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This chapter examines multiculturalism and its main assumptions, especially the emphasis on the need to supplement the focus on common rights with greater attention to cultural diversity and group-differentiated rights. It begins with a discussion of three distinct stages in the debate over multiculturalism. In the first stage, proponents of multiculturalism were initially drawn to communitarianism as a possible philosophical foundation for minority rights. The second stage of the debate revolves around the question of the possible scope for multiculturalism within liberal theory, and the third stage highlights the role of multiculturalism in nation-building. The chapter proceeds by describing five types of ethnocultural groups that are found within Western democracies and how they have been affected by majority nation-building: national minorities, immigrants, isolationist ethnoreligious groups, metics, and racial caste groups such as African Americans. It concludes with an analysis of the politics of multiculturalism.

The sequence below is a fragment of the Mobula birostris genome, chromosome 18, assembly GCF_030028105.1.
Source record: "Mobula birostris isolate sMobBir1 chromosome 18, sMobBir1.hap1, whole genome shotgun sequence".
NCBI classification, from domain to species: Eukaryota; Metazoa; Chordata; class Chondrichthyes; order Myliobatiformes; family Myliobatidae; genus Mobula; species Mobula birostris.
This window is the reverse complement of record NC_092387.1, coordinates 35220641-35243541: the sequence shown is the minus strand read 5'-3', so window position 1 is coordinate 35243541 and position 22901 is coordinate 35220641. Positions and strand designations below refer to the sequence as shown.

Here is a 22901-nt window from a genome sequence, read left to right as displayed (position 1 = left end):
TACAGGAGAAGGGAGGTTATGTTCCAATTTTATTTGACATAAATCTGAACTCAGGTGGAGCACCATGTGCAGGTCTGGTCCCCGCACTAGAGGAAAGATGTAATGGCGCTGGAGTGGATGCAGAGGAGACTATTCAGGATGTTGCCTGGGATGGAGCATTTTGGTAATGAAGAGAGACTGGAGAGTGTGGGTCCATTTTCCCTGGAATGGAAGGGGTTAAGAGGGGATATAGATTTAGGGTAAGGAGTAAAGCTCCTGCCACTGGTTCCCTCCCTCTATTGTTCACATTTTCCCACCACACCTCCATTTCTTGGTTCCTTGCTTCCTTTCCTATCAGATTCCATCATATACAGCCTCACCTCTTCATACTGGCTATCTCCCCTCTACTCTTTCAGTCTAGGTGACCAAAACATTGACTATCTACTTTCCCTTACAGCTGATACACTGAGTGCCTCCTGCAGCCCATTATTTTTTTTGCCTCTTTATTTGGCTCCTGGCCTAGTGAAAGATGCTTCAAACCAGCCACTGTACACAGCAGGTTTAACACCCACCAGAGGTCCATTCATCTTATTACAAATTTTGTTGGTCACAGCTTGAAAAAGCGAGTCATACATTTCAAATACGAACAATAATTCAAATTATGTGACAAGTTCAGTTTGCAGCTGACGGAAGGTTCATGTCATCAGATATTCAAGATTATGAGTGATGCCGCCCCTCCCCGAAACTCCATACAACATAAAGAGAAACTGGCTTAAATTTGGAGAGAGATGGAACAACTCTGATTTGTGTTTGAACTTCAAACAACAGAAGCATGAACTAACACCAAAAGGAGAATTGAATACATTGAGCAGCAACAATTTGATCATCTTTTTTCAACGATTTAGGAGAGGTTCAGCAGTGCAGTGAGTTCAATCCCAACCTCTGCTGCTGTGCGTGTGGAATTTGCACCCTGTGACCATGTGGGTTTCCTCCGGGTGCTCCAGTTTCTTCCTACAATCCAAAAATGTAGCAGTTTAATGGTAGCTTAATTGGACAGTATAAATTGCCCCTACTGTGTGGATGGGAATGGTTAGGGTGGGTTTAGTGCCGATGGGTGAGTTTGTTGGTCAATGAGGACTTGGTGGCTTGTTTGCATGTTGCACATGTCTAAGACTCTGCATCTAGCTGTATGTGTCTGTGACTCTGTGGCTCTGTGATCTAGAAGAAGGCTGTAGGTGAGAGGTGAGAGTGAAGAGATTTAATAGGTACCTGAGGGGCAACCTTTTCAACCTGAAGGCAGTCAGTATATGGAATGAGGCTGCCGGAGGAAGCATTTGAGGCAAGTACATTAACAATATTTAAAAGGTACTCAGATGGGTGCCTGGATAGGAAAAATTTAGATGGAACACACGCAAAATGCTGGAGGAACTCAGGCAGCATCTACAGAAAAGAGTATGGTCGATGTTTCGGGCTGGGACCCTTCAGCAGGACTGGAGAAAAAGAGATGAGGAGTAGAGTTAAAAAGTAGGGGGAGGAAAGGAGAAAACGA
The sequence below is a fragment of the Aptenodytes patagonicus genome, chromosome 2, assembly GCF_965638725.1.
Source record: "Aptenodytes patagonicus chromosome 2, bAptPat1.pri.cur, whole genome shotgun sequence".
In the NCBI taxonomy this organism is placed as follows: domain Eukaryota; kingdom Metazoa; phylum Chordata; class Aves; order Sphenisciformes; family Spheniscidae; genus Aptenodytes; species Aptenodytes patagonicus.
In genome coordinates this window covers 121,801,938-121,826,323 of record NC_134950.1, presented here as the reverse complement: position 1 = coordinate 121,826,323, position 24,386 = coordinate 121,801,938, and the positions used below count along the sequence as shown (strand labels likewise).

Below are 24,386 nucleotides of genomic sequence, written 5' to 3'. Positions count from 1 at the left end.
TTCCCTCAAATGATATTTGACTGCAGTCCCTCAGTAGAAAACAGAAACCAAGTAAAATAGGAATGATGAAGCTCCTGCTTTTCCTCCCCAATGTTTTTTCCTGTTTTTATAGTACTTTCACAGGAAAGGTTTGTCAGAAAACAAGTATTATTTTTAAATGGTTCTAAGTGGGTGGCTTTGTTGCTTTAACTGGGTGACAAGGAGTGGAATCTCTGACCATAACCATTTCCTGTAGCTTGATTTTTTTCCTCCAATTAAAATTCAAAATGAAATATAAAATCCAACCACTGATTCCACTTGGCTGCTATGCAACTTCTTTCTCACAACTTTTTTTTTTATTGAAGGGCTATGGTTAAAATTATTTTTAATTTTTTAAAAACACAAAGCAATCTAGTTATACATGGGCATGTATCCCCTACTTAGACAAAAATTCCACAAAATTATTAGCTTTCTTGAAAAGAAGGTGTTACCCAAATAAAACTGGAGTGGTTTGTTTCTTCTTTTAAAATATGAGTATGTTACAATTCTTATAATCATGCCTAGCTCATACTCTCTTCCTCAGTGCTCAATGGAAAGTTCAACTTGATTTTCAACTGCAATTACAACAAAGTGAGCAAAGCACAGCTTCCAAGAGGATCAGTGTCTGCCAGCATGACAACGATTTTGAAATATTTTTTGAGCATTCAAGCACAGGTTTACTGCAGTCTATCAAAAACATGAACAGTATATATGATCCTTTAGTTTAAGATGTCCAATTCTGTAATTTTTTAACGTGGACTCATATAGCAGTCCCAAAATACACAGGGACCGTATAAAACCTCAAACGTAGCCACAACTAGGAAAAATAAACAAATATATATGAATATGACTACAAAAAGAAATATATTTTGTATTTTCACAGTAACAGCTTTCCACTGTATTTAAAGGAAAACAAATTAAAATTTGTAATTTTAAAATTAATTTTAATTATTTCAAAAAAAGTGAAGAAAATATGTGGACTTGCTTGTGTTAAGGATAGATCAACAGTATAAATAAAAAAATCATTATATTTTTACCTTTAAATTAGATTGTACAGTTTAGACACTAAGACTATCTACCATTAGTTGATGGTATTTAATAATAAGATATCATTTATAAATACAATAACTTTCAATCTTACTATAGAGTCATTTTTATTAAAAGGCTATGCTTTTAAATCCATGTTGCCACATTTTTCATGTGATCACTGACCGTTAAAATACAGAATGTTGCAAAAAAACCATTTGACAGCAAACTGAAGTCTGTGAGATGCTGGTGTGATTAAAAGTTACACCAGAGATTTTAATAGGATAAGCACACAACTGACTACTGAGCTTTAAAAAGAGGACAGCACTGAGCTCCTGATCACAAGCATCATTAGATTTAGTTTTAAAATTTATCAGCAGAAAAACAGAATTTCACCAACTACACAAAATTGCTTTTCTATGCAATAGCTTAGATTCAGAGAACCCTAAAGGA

Monica Mookherjee

This chapter studies multiculturalism. The term ‘multiculturalism’ can refer to the fact of cultural diversity and may also describe the coexistence of different kinds of cultural group within a country. Multiculturalism emphasizes status, as well as economic inequalities. Thin multiculturalism views all cultural differences as disagreements between groups that agree on liberal values. This view may underestimate the extent of conflict between cultures. Meanwhile, thick multiculturalism appreciates that some cultural differences occur between liberals and non-liberals. While the solution to cultural conflicts in thick multiculturalism is often a modus vivendi, the question is whether this solution treats non-liberal minority cultures fairly. Defenders of cultural rights hold that governments should recognize that all citizens deserve equal opportunities for developing self-respect and autonomy. However, by respecting cultural rights, a government risks supporting injustice against individuals within groups.